No, Crediting the Artist Is Not ‘Enough’: The Case of Hallie Bateman Reveals How Online Exposure Can Be Tough for Artists

The unauthorized use and dissemination of artists' work is especially rampant online.

The Stichting Ijsberg gallery in Damme, Belgium, added a yellow background to Hallie Bateman's drawing It's a miracle we ever met and used it to promote their exhibition—even after she refused them permission to use the piece.
The Stichting Ijsberg in Damme, Belgium, added a yellow background to Hallie Bateman's drawing It's a miracle we ever met (2016) and used it to promote their exhibition, even after she refused them permission to use the piece.

In recent years, for-profit companies from HBO to H&M have been caught using artworks without their creators’ permission. But in one recent case, the copyright infringer is a Belgian art foundation and art center, the Stichting Ijsberg in Damme, which used the work of Los Angeles artist Hallie Bateman to promote its exhibition—even after she had specifically declined to participate in the show.

The incident, which sparked condemnation of the foundation on social media—their most recent Instagram post has just 57 likes, but 869 angry comments, as of press time—is illustrative of a common problem for artists and creators. As Bateman has learned more than once, artwork can be widely disseminated online without crediting the original source, let alone compensating them.

When another artist informed Bateman that the art center was promoting an exhibition using her work, “I felt annoyed and exhausted, especially when I discovered they’d asked and I’d actually said no,” Bateman told Artnet News in an email.

It’s a miracle we ever met (2016) is a simple line drawing in crayon of people walking across a blank white page, colored pathways trailing behind them, illustrating the unlikelihood of two people’s lives ever intersecting. Stichting Ijsberg had contacted Bateman in March, asking to use the piece in a July show about the arbitrary nature of human connection. She initially declined, and did not respond further when the organizers followed up to see if they could agree on a fee for the use of the work.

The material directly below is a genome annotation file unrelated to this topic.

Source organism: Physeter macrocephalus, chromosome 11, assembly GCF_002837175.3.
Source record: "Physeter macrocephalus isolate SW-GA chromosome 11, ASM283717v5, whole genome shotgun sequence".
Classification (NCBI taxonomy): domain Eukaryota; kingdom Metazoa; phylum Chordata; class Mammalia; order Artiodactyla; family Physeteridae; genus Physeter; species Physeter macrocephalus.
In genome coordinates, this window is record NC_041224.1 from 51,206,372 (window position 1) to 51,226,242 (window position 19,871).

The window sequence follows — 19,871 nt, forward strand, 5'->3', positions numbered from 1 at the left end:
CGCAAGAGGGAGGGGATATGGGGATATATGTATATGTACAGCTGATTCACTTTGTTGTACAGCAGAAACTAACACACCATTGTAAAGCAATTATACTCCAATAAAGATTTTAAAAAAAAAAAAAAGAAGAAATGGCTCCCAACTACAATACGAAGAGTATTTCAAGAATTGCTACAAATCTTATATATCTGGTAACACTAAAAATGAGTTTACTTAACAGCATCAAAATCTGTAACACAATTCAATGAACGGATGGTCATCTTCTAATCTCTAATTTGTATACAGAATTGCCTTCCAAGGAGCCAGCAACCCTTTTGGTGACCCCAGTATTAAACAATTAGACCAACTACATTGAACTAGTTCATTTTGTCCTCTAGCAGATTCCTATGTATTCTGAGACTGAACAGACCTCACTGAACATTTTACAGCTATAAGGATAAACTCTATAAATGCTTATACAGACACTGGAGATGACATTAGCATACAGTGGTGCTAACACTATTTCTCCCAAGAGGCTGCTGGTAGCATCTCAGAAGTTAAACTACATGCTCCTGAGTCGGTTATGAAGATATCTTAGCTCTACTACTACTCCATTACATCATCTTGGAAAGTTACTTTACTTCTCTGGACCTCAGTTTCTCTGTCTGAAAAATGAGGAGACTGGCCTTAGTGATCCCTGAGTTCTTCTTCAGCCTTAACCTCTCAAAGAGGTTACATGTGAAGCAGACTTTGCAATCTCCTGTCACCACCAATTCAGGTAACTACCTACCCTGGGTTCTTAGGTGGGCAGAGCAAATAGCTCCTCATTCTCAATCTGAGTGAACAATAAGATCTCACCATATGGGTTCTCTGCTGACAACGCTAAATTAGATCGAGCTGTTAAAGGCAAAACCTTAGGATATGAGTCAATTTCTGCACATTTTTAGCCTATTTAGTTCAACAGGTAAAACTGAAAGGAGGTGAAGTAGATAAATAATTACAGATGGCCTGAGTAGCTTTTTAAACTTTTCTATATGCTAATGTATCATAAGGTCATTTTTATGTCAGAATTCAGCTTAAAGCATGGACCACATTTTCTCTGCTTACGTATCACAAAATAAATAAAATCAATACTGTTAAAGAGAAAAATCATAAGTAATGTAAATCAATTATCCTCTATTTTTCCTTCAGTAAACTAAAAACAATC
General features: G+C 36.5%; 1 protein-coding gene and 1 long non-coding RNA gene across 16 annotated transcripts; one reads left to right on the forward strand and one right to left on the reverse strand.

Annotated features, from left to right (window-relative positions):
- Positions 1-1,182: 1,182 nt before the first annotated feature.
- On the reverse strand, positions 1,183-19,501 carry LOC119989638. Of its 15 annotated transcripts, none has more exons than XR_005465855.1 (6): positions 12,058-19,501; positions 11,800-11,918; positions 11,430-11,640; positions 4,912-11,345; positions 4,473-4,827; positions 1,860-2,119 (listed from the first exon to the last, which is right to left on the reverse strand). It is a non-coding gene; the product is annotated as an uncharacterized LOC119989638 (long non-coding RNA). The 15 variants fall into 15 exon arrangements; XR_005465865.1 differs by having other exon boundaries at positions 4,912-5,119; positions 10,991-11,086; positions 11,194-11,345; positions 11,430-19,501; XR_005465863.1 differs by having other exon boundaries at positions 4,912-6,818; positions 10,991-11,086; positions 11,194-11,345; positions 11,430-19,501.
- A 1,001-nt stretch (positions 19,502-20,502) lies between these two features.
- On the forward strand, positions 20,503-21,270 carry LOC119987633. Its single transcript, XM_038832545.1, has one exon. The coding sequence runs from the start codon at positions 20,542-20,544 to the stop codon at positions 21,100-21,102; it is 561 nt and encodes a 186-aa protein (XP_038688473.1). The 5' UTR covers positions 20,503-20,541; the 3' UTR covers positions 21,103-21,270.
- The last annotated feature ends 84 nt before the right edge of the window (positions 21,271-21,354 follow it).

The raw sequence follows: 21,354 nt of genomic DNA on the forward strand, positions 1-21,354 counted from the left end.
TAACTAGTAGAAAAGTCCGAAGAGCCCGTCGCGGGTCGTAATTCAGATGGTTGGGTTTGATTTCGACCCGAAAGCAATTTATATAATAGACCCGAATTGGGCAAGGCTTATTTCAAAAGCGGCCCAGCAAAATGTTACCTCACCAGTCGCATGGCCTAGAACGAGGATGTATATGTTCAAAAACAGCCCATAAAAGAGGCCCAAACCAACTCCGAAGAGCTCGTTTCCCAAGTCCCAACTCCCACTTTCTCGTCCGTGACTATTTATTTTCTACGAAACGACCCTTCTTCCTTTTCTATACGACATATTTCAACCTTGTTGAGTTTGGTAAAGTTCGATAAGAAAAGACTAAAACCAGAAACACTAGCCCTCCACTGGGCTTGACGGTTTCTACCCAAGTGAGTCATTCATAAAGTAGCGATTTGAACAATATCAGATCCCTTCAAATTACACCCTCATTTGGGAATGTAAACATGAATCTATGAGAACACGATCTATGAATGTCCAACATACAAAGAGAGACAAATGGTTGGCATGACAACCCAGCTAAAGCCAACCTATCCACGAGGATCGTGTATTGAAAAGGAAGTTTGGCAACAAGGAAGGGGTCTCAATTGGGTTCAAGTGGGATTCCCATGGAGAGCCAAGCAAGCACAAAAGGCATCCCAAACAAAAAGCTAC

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A post shared by Hallie Bateman (@hallithbates)

Undeterred, Stichting Ijsberg bought a $45 print, scanned it, gave it a yellow background, and used it in all their promotional materials for the show. After Bateman found out last month, she spoke out on Instagram. The story was picked up by Belgian paper De Standaard, and then in English by Fast Company.

“When this happens (and it happens a lot) I feel confused,” Bateman said. “It’s a mindfuck, specifically with this piece. It’s all about the power and sacredness of human connection, and it’s being taken from me by people who don’t give a shit about me or want any connection with me. It boggles my mind that people can look at the drawing, be struck deeply by it, and at the same time have zero curiosity about its origin.”

Stichting Ijsberg did not respond to inquiries from Artnet News, but its defense to angry internet commenters has been that it properly credited Bateman as the artist. That doesn’t mean it had the right to use the work.

“The gallery may own a print of one of the artist’s works, but it doesn’t own the underlying copyright in the work. Ownership of a physical work of art is separate and distinct from ownership in the underlying copyright,” Katarina Feder, a vice president at Artists Rights Society, told Artnet News in an email. “As the owner of the copyright, the artist has nearly absolute control over the way the work is employed.”

It’s a miracle we ever met is a deeply personal work for the artist, one that makes her think back to a moment she shared with her younger brother a couple of years before she made it.